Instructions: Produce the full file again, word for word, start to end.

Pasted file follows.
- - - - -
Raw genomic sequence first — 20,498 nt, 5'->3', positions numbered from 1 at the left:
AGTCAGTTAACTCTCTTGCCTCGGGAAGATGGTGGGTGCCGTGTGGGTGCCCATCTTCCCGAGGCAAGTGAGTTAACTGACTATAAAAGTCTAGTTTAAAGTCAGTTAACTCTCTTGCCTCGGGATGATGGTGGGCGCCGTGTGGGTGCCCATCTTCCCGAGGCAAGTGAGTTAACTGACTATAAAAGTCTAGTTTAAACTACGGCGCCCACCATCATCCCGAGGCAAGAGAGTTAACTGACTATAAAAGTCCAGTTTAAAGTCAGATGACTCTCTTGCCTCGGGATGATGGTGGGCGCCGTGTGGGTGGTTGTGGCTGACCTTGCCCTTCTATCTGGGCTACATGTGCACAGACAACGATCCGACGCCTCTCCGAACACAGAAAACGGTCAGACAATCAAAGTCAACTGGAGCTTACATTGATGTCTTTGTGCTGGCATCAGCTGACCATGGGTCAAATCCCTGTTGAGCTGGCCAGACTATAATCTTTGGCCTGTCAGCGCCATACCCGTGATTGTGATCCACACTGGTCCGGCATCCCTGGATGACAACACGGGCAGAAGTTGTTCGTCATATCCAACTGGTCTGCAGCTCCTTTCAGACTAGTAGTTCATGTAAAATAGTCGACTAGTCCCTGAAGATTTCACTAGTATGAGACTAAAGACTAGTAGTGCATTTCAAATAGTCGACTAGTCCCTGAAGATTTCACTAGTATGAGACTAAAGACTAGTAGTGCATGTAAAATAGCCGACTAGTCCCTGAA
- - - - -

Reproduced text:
Raw genomic sequence first — 20,498 nt, 5'->3', positions numbered from 1 at the left:
AGTCAGTTAACTCTCTTGCCTCGGGAAGATGGTGGGTGCCGTGTGGGTGCCCATCTTCCCGAGGCAAGTGAGTTAACTGACTATAAAAGTCTAGTTTAAAGTCAGTTAACTCTCTTGCCTCGGGATGATGGTGGGCGCCGTGTGGGTGCCCATCTTCCCGAGGCAAGTGAGTTAACTGACTATAAAAGTCTAGTTTAAACTACGGCGCCCACCATCATCCCGAGGCAAGAGAGTTAACTGACTATAAAAGTCCAGTTTAAAGTCAGATGACTCTCTTGCCTCGGGATGATGGTGGGCGCCGTGTGGGTGGTTGTGGCTGACCTTGCCCTTCTATCTGGGCTACATGTGCACAGACAACGATCCGACGCCTCTCCGAACACAGAAAACGGTCAGACAATCAAAGTCAACTGGAGCTTACATTGATGTCTTTGTGCTGGCATCAGCTGACCATGGGTCAAATCCCTGTTGAGCTGGCCAGACTATAATCTTTGGCCTGTCAGCGCCATACCCGTGATTGTGATCCACACTGGTCCGGCATCCCTGGATGACAACACGGGCAGAAGTTGTTCGTCATATCCAACTGGTCTGCAGCTCCTTTCAGACTAGTAGTTCATGTAAAATAGTCGACTAGTCCCTGAAGATTTCACTAGTATGAGACTAAAGACTAGTAGTGCATTTCAAATAGTCGACTAGTCCCTGAAGATTTCACTAGTATGAGACTAAAGACTAGTAGTGCATGTAAAATAGCCGACTAGTCCCTGAA